Anab Jain of Superflux: More Than Human-Centered Design
I feel as though Human-centered design is often misunderstood because there are misconstrued views and assumptions that are often made about it. Although I agree with Anab Jain that we should always look at progression beyond human focus (her examples of biological species, environmental impacts, and machine-species), I have seen the amazingly good notion that human-centered design has had on the world. Progression is only good if we’re seeing beyond the business scope. When combining empathetic design processes within human-centered design, we begin to see beyond human focuses.
My biggest thing that I struggled with while listening to Anab Jain, is that she is completely right in suggesting that humans need to look beyond ourselves and not view ourselves in the center of the universe. However, I challenge that when we take this opposite extreme approach, do we start to lose empathy towards marginalized groups? After working on a project with a Pediatric Complex Care clinic which used human-centered design processes, I have seen the harm systems have done to pediatric complex care patients and families when not using human-centered approaches. When we used human-centered design processes, we had discovered major biases, racism, and oppression happening to marginalized communities within the clinic and hospital, from the perspectives of parents, clinicians, and social workers from these communities. In this process we also discovered that the hospital communication system to patients was only in the english language, when a large part of the population in which the hospital sees is from families of primarily Spanish language speakers. The hospital’s system had been in place for years, and this major issue was only discovered through human-centered processes during interviews with patient families.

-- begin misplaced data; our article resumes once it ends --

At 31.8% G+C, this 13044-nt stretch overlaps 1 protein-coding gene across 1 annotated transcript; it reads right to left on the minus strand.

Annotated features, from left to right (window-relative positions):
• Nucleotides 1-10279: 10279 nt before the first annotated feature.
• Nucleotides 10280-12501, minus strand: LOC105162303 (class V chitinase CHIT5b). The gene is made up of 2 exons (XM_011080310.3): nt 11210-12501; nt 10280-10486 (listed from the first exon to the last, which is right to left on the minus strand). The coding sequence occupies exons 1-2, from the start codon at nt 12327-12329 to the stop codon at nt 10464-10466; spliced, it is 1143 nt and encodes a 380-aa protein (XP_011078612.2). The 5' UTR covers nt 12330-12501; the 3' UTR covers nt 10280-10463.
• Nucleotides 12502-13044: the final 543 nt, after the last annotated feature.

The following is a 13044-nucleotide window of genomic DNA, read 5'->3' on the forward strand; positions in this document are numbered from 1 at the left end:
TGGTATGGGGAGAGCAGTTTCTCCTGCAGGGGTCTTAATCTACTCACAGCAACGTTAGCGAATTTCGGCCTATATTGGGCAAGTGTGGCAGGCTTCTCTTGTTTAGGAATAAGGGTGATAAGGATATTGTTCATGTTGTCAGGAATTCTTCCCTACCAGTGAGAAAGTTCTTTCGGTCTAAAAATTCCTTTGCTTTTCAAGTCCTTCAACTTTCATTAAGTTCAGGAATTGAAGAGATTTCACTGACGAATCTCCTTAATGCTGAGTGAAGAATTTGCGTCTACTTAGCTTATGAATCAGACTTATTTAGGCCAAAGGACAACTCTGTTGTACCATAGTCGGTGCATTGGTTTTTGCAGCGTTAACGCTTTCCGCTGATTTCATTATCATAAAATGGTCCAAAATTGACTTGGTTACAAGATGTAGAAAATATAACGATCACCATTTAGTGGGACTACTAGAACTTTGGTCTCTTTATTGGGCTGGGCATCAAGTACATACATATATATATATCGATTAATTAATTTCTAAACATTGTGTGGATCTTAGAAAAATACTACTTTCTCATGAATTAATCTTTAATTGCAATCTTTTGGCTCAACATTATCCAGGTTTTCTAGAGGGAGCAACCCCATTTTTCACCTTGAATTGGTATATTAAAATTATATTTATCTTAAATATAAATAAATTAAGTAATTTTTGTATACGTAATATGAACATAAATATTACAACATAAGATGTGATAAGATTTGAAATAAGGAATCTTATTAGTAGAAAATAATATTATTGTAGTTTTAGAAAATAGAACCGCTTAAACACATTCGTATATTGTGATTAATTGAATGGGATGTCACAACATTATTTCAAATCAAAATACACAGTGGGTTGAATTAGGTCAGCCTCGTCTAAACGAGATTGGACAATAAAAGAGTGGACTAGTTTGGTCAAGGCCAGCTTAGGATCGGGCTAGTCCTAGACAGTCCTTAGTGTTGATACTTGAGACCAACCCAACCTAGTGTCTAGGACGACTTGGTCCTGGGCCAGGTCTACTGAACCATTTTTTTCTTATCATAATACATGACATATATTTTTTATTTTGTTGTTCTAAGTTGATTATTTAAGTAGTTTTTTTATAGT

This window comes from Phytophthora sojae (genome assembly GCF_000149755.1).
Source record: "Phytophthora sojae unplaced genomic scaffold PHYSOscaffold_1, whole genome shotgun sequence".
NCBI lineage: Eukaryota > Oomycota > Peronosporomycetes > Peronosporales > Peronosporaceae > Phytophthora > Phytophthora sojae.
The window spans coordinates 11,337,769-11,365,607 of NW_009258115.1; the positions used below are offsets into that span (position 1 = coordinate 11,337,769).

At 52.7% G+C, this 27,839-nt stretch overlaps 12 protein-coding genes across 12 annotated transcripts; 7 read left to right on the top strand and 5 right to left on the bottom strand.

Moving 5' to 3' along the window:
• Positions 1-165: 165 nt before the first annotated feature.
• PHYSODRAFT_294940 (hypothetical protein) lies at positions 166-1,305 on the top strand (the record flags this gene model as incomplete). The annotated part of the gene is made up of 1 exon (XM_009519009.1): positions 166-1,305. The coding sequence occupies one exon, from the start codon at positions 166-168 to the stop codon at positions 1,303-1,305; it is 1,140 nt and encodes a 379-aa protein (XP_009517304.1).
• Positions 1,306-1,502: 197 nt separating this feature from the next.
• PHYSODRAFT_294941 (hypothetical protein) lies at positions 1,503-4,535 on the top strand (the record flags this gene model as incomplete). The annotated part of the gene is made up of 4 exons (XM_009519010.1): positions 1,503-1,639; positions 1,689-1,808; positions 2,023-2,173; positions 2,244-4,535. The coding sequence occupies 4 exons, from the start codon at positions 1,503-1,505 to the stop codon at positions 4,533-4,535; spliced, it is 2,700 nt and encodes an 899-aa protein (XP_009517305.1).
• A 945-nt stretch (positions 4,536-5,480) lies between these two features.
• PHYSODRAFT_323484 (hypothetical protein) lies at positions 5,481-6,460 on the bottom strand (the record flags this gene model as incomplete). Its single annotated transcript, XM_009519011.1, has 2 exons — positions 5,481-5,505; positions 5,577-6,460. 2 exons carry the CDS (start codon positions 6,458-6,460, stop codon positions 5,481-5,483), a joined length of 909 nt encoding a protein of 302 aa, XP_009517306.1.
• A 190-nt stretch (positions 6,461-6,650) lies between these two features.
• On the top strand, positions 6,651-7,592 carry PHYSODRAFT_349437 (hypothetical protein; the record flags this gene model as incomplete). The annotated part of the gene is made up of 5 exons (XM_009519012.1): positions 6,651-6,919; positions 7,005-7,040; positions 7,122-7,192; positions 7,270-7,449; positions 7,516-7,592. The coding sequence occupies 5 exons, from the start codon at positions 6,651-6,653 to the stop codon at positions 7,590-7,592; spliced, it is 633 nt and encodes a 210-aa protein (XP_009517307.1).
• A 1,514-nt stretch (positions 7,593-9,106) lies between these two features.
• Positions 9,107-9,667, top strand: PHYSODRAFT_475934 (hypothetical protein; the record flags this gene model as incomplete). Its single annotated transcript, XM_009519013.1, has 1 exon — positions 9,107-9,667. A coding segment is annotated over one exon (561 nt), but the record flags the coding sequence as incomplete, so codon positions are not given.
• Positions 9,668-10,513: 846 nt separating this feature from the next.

I highly believe businesses have tainted the name human-centered design and it’s processes, by misusing it to progress their business without looking at the negative implications their progression had outside their business. But bad-business practices shouldn’t give a bad name to the process they’re misusing.
Nonanthropocentrism and the Nonhuman in Design: Possibilities for Designing New Forms of Engagement with and through Technology – Carl DiSalvo and Jonathan Lukens
Nonanthropocentrism is a great way to understand design outside of the human perspective, and learning how to understand technological systems and the environment. We cannot completely negate the human perspective though, and I challenge that nonanthropocentrism is still using humans as a centered component, because their perspective is still highly influential of the interpretations of these outside perspectives. However, nonanthropocentrism could be helping to minimize the human benefit when we look more into non-human perspectives and the implications human focuses can have on biological species, environments, and AI. This approach allows us to reimage our scope and point of view by diving into the non-human perspectives and addressing the environmental ethics.
I challenge though, that nonanthropocentrism is very similar to human-centered design and empathetic design practices because of that key word: EMPATHY. Although it’s looking at the negative human impact of technological systems and environments, it’s also using it to promote environmental ethics through empathy. Human-centered design approaches also look at the negative human impact and implications that technological systems and business production design has on humans, and focuses on addressing human ethics through empathy. So are these systems really that much different from each other and could these processes both be misused?